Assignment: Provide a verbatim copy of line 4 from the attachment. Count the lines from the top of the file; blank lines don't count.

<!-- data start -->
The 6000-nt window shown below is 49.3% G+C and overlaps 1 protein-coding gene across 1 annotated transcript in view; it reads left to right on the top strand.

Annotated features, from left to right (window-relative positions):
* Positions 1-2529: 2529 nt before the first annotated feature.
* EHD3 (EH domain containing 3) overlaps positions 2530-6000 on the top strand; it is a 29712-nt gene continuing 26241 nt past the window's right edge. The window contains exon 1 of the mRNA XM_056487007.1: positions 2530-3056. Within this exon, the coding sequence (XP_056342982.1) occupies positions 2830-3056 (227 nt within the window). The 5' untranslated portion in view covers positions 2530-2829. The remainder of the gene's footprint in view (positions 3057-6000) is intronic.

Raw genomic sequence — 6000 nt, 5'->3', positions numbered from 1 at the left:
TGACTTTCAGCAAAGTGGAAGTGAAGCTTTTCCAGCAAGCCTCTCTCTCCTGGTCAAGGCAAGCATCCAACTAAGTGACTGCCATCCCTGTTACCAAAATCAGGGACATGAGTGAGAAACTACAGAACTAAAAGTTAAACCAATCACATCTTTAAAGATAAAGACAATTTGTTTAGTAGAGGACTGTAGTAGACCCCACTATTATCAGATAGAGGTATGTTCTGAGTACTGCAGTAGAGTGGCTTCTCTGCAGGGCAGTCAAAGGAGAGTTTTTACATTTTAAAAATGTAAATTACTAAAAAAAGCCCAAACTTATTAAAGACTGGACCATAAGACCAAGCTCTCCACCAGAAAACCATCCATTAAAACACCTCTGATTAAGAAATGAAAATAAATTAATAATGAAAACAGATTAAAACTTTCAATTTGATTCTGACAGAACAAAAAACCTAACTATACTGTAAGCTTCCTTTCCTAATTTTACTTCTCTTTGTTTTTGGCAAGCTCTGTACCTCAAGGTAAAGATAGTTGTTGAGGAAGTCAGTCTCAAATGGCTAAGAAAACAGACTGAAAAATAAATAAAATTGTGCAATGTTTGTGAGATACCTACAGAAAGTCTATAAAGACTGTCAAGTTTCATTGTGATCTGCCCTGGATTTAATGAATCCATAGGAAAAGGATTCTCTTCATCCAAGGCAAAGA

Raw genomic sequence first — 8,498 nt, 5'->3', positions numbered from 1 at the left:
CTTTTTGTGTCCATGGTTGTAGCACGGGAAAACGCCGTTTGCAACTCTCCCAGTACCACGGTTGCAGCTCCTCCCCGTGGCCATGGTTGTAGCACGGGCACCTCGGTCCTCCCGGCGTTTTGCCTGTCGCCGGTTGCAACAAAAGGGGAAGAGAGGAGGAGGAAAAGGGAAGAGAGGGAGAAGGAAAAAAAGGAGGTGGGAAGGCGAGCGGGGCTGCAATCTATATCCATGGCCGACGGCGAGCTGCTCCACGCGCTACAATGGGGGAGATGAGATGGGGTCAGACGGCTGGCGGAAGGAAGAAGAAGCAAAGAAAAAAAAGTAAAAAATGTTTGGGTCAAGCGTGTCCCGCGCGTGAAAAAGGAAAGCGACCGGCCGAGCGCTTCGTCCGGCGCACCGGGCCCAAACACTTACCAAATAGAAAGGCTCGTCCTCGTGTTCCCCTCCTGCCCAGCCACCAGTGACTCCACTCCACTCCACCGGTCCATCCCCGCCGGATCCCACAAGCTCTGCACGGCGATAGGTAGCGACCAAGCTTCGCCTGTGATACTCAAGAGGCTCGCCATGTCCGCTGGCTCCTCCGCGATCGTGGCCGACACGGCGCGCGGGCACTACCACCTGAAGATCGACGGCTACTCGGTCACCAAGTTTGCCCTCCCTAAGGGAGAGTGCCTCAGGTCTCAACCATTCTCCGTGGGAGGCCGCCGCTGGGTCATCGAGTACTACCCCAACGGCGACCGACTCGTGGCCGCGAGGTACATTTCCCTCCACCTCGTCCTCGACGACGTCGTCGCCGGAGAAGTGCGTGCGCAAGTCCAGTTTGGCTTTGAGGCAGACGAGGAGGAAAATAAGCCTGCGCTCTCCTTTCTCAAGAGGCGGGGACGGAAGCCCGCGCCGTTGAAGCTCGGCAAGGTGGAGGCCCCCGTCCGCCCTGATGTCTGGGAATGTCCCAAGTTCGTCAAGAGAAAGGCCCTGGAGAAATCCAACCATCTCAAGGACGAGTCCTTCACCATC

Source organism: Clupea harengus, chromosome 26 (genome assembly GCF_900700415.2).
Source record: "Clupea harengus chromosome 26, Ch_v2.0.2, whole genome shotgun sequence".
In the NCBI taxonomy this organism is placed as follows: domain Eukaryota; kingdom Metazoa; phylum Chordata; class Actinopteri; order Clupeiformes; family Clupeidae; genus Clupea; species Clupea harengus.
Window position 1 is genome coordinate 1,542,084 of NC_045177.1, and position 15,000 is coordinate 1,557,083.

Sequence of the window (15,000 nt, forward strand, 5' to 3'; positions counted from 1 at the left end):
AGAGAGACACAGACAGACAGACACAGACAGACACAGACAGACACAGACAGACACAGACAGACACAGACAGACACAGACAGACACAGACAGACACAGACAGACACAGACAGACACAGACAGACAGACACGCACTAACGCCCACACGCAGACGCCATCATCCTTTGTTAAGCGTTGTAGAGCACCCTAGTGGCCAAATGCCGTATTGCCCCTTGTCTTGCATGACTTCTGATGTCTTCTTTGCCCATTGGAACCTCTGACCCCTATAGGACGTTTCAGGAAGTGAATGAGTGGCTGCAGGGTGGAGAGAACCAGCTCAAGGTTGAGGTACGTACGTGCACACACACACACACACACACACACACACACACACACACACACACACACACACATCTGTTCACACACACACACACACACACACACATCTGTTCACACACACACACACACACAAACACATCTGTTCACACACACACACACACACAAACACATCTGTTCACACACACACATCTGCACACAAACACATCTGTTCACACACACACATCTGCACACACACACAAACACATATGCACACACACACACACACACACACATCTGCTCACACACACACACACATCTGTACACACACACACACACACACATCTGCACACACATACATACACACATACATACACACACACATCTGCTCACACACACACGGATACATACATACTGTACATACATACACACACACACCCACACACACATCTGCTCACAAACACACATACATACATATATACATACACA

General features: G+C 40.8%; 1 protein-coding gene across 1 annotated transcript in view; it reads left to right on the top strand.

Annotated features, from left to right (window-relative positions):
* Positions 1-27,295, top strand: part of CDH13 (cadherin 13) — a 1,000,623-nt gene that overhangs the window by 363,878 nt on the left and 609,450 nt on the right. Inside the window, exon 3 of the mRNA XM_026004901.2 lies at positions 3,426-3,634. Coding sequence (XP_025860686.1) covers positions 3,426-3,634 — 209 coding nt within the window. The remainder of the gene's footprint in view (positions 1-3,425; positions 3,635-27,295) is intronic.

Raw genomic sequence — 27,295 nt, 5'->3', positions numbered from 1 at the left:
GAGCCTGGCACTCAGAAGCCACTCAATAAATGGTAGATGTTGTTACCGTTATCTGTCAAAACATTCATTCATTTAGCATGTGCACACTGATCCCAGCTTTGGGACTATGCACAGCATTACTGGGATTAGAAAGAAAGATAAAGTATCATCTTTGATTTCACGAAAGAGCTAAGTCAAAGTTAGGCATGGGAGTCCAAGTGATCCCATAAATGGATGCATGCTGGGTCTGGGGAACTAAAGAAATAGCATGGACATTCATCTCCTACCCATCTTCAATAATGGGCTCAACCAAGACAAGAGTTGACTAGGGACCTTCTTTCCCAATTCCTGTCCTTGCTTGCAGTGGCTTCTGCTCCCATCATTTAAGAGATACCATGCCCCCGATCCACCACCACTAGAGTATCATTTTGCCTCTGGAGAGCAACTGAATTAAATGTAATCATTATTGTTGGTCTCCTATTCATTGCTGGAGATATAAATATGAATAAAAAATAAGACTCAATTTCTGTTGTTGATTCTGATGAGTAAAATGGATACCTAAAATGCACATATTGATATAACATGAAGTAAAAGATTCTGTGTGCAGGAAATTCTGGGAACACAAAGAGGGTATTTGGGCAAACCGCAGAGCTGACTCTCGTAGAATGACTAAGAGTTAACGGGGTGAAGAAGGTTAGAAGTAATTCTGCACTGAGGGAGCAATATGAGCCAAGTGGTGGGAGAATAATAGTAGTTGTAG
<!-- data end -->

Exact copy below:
* EHD3 (EH domain containing 3) overlaps positions 2530-6000 on the top strand; it is a 29712-nt gene continuing 26241 nt past the window's right edge. The window contains exon 1 of the mRNA XM_056487007.1: positions 2530-3056. Within this exon, the coding sequence (XP_056342982.1) occupies positions 2830-3056 (227 nt within the window). The 5' untranslated portion in view covers positions 2530-2829. The remainder of the gene's footprint in view (positions 3057-6000) is intronic.